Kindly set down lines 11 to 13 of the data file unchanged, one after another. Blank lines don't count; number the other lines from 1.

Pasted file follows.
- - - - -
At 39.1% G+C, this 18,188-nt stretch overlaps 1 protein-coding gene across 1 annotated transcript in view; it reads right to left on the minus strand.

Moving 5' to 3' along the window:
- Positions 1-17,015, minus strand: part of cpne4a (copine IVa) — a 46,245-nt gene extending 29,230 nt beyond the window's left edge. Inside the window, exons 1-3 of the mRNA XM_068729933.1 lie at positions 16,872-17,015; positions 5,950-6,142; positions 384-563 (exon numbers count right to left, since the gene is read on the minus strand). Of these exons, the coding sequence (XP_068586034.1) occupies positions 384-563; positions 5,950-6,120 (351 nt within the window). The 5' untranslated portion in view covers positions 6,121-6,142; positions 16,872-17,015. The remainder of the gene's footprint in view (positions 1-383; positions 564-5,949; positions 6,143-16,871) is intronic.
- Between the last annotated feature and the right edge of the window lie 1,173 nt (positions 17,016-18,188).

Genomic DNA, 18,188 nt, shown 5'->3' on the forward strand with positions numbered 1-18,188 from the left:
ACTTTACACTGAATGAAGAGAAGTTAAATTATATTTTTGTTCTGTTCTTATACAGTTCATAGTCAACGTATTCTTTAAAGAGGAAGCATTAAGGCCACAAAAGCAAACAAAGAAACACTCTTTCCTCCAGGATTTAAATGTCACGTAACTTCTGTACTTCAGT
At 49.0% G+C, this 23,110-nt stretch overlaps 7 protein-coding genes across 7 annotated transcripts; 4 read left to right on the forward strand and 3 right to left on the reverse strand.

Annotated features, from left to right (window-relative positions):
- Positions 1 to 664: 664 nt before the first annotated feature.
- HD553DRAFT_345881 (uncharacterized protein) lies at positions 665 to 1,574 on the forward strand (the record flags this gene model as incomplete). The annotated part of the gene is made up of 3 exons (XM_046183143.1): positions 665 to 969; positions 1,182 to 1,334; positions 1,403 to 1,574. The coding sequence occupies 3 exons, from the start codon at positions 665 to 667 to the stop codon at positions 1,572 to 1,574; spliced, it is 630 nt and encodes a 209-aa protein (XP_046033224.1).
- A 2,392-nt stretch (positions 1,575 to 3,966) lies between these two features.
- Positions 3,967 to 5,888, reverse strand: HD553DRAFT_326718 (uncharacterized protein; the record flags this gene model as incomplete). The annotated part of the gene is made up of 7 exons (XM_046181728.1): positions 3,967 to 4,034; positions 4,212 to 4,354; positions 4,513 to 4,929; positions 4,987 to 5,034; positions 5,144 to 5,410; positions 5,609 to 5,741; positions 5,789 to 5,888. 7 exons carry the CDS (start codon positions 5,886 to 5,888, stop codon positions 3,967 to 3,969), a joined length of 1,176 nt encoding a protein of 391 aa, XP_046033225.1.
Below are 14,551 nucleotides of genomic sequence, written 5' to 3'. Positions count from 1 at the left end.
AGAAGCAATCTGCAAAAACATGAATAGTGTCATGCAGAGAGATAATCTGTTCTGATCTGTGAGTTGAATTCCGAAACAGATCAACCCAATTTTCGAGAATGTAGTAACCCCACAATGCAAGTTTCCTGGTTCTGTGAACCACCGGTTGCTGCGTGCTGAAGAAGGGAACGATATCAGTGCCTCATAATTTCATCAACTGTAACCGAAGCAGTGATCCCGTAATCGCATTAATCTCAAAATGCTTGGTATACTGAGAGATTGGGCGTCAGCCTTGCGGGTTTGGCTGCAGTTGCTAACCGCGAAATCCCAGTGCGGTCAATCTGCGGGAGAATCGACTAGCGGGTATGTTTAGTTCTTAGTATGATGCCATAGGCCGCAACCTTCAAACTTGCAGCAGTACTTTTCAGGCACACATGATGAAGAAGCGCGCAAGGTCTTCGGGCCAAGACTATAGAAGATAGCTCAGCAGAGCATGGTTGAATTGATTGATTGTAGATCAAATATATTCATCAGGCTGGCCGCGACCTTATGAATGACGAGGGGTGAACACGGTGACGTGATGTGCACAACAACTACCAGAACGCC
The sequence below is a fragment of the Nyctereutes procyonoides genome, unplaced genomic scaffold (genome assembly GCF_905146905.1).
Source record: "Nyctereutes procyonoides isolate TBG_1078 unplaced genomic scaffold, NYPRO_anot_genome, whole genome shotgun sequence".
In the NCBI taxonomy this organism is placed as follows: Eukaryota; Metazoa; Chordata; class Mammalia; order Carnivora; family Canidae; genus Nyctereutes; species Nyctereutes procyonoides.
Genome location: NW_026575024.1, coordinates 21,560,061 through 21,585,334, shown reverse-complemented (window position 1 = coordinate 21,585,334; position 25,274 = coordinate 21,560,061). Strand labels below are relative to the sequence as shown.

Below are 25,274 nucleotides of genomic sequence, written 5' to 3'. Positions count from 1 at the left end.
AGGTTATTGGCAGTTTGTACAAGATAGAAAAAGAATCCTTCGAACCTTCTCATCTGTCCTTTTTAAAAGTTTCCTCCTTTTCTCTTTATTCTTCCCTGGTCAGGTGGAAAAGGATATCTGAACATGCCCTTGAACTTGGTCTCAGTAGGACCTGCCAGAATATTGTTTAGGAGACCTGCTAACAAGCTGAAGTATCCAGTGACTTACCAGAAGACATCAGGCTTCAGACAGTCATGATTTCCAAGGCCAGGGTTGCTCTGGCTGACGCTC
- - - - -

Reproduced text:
- A 2,392-nt stretch (positions 1,575 to 3,966) lies between these two features.
- Positions 3,967 to 5,888, reverse strand: HD553DRAFT_326718 (uncharacterized protein; the record flags this gene model as incomplete). The annotated part of the gene is made up of 7 exons (XM_046181728.1): positions 3,967 to 4,034; positions 4,212 to 4,354; positions 4,513 to 4,929; positions 4,987 to 5,034; positions 5,144 to 5,410; positions 5,609 to 5,741; positions 5,789 to 5,888. 7 exons carry the CDS (start codon positions 5,886 to 5,888, stop codon positions 3,967 to 3,969), a joined length of 1,176 nt encoding a protein of 391 aa, XP_046033225.1.
Below are 14,551 nucleotides of genomic sequence, written 5' to 3'. Positions count from 1 at the left end.